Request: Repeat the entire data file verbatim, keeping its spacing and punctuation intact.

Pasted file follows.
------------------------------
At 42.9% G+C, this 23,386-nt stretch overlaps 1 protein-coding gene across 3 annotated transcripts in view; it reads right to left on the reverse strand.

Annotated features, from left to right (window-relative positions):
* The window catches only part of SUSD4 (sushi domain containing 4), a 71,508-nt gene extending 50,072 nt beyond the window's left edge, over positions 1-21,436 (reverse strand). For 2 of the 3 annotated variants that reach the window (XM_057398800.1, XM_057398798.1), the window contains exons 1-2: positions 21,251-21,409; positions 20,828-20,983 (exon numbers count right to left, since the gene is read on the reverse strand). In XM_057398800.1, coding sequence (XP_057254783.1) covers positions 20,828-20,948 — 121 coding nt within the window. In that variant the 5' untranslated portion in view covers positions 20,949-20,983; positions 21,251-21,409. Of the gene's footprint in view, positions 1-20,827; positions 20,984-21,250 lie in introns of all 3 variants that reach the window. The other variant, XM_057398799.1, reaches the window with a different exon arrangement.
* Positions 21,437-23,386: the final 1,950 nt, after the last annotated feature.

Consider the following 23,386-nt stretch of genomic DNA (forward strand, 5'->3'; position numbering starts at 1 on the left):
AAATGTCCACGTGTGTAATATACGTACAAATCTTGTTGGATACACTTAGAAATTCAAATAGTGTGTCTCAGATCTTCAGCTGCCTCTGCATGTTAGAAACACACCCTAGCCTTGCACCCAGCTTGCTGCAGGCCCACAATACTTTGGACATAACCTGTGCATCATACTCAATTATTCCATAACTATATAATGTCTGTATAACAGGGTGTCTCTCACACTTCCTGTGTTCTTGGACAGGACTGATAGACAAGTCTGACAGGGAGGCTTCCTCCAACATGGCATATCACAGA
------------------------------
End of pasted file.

At 42.9% G+C, this 23,386-nt stretch overlaps 1 protein-coding gene across 3 annotated transcripts in view; it reads right to left on the reverse strand.

Annotated features, from left to right (window-relative positions):
* The window catches only part of SUSD4 (sushi domain containing 4), a 71,508-nt gene extending 50,072 nt beyond the window's left edge, over positions 1-21,436 (reverse strand). For 2 of the 3 annotated variants that reach the window (XM_057398800.1, XM_057398798.1), the window contains exons 1-2: positions 21,251-21,409; positions 20,828-20,983 (exon numbers count right to left, since the gene is read on the reverse strand). In XM_057398800.1, coding sequence (XP_057254783.1) covers positions 20,828-20,948 — 121 coding nt within the window. In that variant the 5' untranslated portion in view covers positions 20,949-20,983; positions 21,251-21,409. Of the gene's footprint in view, positions 1-20,827; positions 20,984-21,250 lie in introns of all 3 variants that reach the window. The other variant, XM_057398799.1, reaches the window with a different exon arrangement.
* Positions 21,437-23,386: the final 1,950 nt, after the last annotated feature.

Consider the following 23,386-nt stretch of genomic DNA (forward strand, 5'->3'; position numbering starts at 1 on the left):
AAATGTCCACGTGTGTAATATACGTACAAATCTTGTTGGATACACTTAGAAATTCAAATAGTGTGTCTCAGATCTTCAGCTGCCTCTGCATGTTAGAAACACACCCTAGCCTTGCACCCAGCTTGCTGCAGGCCCACAATACTTTGGACATAACCTGTGCATCATACTCAATTATTCCATAACTATATAATGTCTGTATAACAGGGTGTCTCTCACACTTCCTGTGTTCTTGGACAGGACTGATAGACAAGTCTGACAGGGAGGCTTCCTCCAACATGGCATATCACAGA